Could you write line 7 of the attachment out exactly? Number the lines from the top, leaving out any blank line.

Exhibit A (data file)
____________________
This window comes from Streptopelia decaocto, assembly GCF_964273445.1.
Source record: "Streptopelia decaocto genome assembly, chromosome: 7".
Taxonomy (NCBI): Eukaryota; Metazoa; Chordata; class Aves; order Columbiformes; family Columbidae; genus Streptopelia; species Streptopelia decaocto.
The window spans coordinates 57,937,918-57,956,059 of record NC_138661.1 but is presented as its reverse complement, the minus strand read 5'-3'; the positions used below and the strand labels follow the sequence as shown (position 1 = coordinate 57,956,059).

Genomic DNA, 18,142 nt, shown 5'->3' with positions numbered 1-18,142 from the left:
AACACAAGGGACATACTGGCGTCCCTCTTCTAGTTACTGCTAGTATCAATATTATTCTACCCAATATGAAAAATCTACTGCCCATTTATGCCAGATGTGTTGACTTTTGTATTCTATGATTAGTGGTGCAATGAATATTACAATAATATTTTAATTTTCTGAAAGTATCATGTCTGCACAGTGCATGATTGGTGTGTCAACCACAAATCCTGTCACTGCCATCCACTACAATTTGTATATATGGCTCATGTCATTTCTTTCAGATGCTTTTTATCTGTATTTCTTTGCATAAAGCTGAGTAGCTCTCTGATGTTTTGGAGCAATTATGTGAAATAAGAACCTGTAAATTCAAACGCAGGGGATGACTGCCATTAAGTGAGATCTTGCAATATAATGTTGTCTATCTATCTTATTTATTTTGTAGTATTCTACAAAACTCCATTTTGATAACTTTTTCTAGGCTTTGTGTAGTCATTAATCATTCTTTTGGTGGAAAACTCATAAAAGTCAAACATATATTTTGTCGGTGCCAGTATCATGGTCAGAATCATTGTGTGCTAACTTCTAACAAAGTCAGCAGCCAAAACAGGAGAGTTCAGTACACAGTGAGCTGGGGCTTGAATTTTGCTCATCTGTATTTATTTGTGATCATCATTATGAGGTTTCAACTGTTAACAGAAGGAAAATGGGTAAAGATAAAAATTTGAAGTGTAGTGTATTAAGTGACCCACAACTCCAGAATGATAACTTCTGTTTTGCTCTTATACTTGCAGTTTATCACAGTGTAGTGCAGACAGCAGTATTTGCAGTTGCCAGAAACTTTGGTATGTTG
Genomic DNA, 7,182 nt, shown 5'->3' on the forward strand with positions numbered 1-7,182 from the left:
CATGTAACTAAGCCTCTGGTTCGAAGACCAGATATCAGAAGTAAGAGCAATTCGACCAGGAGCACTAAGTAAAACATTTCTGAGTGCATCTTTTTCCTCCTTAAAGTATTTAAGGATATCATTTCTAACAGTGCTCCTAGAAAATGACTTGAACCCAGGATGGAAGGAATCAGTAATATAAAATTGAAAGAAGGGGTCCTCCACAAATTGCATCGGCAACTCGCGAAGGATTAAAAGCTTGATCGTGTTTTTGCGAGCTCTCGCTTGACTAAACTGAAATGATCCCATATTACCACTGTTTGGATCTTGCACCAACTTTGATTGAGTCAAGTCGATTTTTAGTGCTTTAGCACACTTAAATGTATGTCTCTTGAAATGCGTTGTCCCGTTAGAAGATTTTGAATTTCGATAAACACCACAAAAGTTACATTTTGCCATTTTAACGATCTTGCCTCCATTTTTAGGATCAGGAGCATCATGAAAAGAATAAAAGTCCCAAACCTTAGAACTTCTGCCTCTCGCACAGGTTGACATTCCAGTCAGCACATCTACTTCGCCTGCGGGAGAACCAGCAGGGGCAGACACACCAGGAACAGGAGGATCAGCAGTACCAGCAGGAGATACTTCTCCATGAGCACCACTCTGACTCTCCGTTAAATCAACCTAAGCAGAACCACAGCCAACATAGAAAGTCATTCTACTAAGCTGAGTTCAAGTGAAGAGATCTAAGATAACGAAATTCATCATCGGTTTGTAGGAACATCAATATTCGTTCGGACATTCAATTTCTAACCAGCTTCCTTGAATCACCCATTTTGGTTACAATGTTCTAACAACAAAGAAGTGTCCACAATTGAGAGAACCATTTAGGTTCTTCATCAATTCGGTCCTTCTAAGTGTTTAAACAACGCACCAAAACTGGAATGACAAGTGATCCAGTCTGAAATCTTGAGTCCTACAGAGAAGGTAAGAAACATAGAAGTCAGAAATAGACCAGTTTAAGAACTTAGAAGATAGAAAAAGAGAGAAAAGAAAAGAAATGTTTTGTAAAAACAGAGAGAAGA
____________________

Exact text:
Genomic DNA, 7,182 nt, shown 5'->3' on the forward strand with positions numbered 1-7,182 from the left: